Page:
The Magnetic Flexible Endoscope

A safer alternative to standard colonoscopy for patients with Inflammatory Bowel Disease (IBD).

Endoscopic capsule navigation achieved by magnetic coupling

With an aging population increasing the risk of bowel cancer and inflammatory bowel disease on the rise, more than 1 million patients in the UK and 15 million in the US are scheduled for a colonoscopy each year. We are pioneering a new design of endoscope that will enable faster, painless, low cost investigations.

Traditional methods of endoscopy can cause discomfort and pain because they are introduced to the colon by pushing the device through the body. The human gut tissue pain receptors are particularly sensitive to stretching, which is an unavoidable effect with the traditional design of endoscope. In the US deep anaesthesia is used for all colonoscopies, which increases cost and risk. In the UK where conscious sedation is preferred, many colonoscopies are not completed because of discomfort to patients, increasing the risk of undiagnosed cancers.

The new technology uses a magnetic capsule, with built-in imaging capability, which is propelled forwards through the body by an external magnetic robot arm. The operator uses the camera in the capsule to drive it forward or backwards with a joystick, like driving a car. The joystick makes it easy to learn how to operate the system as it will be familiar to users because it is similar to a gaming console controller. There is currently a long training time to use the complicated controls of traditional endoscopes and a shortage of skilled operators in the UK, which the ease of use of the new technology could alleviate.

The system can also be driven autonomously at the touch of a button, with the operator needed only to feed the tube. This will speed up the procedure to around two minutes to reach the end of the colon, enabling the gastroenterologist to use the flexible head of the device to look for cancer as the endoscope is withdrawn.

The hope is that faster procedures will mean many more patients can be seen, easing the current waiting times and also that most procedures will be completed.

Relevant Publications

A. Taddese, P. Slawinski, M. Pirotta, E. De Momi, K. L. Obstein, P. Valdastri, “Enhanced Real-Time Pose Estimation for Closed-Loop Robotic Manipulation of Magnetically Actuated Capsule Endoscopes”, International Journal of Robotics Research, 2018, in press.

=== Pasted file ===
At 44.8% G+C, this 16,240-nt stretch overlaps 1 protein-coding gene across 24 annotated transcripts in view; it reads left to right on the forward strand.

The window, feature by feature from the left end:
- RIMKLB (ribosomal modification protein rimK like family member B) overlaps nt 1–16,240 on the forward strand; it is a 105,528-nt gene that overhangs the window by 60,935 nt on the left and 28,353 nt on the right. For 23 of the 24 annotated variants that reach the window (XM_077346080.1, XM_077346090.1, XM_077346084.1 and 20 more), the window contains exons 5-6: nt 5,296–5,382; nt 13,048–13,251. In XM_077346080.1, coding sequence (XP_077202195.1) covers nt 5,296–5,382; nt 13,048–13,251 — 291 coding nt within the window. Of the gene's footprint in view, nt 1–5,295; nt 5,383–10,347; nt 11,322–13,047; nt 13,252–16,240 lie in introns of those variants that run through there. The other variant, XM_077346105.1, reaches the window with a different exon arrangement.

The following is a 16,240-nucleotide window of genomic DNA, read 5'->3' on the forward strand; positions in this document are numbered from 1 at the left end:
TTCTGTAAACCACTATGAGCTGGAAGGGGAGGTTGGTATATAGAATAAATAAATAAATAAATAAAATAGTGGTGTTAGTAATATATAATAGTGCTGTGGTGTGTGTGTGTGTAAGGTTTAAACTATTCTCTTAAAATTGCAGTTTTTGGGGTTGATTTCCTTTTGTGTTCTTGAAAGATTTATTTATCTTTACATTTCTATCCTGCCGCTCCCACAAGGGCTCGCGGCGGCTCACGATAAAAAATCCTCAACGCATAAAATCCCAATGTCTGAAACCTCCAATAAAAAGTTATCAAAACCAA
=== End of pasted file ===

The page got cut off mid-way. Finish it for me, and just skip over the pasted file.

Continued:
P. Slawinski, A. Taddese, K. B. Musto, S. Sarker, P. Valdastri, K. L. Obstein, “Autonomously controlled magnetic flexible endoscope for colon exploration”, Gastroenterology, 2018, Vol. 154, No. 6, pp. 1577-1579.

P.R. Slawinski, A. Taddese, K. Musto, K. Obstein, P. Valdastri, “Autonomous Retroflexion of a Magnetic Flexible Endoscope”, IEEE Robotics and Automation Letters, 2017.

C. Di Natali, M. Beccani, N. Simaan, P. Valdastri, “Jacobian-based Iterative Method For Magnetic Localization in Robotic Capsule Endoscopy”, IEEE Transactions on Robotics, 2016, Vol. 32, N. 2, pp. 327-338.

P. R. Slawinski, K. L. Obstein, P. Valdastri, “Capsule Endoscopy of the Future: What’s on the Horizon?”, World Journal of Gastroenterology, 2015, Vol. 21, N. 37, pp. 10528-10541.

P. R. Slawinski, K. L. Obstein, P. Valdastri, “Emerging Issues and Future Developments in Capsule Endoscopy”, Techniques in Gastrointestinal Endoscopy, 2015, Vol. 17, N. 1, pp. 40–46.

P. Valdastri, G. Ciuti, A. Verbeni, A. Menciassi, P. Dario, A. Arezzo, M. Morino, “Magnetic air capsule robotic system: a novel approach for painless colonoscopy”, 19th International Congress of the European Association of Endoscopic Surgery (EAES) in Turin, Italy.

G. Ciuti, M. Salerno, G. Lucarini, P. Valdastri, A. Arezzo, A. Menciassi, M. Morino, P. Dario, “A Comparative Evaluation of Control Interfaces for a Robotic-Aided Endoscopic Capsule Platform”, IEEE Transactions on Robotics, 2012, Vol. 28, N. 2, pp. 534-538.

Research Goals

No sedation

Widely accessible

Cost-effective

Usable by non-specialists

View another research project